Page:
Utah Valley from Cascade. Hands down, this peak has the best views of the Valley, unobstructed in nearly every angle.

This peak is a beast. If you are looking for a wild, raw, rarely visited mountain in the Wasatch, this may be your adventure of choice. I originally had it scheduled as the last peak on my 8 Peaks checklist, but for some reason it worked it’s way into the lineup for this weekend (don’t ask me why). I was originally saving it for last, simply because I didn’t look forward to it. There is very little beta, the approach is long and grueling, elevation is gained and lost in ridiculous amount, and a trail barely exists. I figured it to be the most difficult of the 8. After today, I’m pretty sure it is. Oh yeah, and it’s not even an elevener. Fetch.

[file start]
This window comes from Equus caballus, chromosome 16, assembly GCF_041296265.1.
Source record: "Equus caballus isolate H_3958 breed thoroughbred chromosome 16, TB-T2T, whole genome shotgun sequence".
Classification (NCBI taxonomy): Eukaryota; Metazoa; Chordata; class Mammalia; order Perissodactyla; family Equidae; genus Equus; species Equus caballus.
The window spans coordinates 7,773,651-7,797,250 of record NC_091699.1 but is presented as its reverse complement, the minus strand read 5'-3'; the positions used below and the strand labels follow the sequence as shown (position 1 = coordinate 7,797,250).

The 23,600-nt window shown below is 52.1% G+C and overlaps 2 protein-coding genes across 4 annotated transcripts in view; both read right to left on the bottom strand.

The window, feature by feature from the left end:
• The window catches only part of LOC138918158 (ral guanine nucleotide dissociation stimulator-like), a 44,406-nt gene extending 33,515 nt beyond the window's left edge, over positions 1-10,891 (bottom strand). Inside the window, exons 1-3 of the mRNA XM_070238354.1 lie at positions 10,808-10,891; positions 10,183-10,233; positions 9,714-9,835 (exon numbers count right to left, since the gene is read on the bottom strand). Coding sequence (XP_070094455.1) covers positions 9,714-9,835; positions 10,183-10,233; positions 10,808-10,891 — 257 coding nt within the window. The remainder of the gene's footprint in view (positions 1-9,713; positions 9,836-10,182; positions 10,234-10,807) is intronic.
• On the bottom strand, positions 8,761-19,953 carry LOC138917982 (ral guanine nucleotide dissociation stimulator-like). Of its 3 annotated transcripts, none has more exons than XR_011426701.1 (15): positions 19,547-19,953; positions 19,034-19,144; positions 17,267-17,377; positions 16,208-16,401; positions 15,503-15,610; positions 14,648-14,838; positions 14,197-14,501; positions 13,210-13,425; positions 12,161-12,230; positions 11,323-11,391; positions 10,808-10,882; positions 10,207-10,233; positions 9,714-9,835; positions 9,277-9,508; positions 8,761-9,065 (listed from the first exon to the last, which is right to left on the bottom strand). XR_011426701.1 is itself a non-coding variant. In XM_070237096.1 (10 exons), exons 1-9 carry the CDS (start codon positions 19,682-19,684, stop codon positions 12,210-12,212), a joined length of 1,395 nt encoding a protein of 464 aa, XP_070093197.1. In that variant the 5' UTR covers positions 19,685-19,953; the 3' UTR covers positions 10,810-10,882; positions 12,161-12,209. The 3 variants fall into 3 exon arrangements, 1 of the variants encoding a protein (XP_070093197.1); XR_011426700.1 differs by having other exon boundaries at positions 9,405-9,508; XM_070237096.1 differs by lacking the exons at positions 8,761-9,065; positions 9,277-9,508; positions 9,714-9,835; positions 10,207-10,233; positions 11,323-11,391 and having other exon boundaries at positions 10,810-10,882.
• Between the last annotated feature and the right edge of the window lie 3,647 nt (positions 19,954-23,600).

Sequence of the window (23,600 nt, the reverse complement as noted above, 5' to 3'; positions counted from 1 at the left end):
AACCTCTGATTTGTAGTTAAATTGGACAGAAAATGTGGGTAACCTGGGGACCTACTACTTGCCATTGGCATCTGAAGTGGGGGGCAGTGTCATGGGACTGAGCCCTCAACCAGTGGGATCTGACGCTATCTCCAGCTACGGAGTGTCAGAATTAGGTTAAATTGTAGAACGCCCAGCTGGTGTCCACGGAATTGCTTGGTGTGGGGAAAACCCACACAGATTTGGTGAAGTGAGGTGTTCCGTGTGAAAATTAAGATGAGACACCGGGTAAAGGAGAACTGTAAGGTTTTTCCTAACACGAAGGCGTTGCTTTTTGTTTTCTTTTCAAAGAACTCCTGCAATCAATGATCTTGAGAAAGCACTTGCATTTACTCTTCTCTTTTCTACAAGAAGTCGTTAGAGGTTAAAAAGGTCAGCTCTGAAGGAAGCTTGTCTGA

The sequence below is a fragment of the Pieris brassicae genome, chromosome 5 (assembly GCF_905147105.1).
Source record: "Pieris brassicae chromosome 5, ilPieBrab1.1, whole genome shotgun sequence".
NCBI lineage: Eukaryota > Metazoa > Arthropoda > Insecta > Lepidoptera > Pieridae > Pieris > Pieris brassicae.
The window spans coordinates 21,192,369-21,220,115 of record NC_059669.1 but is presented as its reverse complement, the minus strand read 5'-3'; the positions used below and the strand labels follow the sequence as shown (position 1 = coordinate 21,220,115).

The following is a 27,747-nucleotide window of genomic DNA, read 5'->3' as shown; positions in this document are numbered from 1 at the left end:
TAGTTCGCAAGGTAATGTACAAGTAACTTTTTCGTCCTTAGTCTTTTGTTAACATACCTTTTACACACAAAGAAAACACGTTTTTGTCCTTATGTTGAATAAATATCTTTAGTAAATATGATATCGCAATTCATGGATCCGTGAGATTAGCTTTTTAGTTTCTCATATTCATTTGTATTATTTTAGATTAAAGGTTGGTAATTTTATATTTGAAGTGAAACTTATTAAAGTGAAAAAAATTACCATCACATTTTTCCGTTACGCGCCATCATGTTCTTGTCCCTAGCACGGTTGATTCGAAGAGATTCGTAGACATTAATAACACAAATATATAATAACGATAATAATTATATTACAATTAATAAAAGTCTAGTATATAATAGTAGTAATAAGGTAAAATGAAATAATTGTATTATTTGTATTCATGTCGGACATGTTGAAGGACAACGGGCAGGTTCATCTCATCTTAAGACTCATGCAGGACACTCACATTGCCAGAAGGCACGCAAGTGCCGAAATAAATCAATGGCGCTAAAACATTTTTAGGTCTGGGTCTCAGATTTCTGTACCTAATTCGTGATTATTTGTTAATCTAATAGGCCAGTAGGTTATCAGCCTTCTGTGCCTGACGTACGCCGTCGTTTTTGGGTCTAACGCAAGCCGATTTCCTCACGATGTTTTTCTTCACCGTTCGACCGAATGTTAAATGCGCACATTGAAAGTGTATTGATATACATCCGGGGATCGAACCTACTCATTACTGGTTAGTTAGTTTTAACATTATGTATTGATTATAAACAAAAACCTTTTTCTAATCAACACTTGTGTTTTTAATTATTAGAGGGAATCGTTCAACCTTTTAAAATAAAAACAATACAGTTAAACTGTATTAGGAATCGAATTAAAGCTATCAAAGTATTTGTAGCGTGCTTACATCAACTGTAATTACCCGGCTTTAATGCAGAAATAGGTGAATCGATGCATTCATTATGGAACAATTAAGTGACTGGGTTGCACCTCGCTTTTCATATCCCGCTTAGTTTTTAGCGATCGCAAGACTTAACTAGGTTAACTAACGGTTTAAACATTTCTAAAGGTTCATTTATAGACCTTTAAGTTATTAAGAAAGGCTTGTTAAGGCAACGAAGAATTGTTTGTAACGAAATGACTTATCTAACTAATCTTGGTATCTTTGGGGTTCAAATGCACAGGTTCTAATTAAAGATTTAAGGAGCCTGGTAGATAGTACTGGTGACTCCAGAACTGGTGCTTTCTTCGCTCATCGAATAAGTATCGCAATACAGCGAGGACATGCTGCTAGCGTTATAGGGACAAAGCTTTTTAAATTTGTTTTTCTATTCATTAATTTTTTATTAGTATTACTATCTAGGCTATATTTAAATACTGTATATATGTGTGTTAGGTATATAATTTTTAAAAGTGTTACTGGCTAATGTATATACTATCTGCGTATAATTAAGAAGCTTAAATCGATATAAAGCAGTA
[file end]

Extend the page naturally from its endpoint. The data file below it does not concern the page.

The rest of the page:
Cascade used to be a fun little romp, back in the days of the Bridal Veil Falls Tram, but when the tram went down, so did the North Gully approach, which was the easiest and most enjoyable route up. Other routes include technical snow climbs on the west face couloir, a huge approach from the Big Springs trailhead in South Fork, or another monster bushwack from Bunnel’s Fork, also in South Fork Provo Canyon. All the options are nasty and long. No way in hades I want to spend more than 8 hours on a peak in the dead of summer. So I pulled out my handy topo software and started toying with some alternative routes. I finally decided on starting at the Dry Fork TH near Rock Canyon Campground. From the maps, I could see a few decent looking gullies that might lend themselves to easy climbing, and figured I could skip the drainages if they didn’t go anywhere, and just follow the trail up. The plan was set.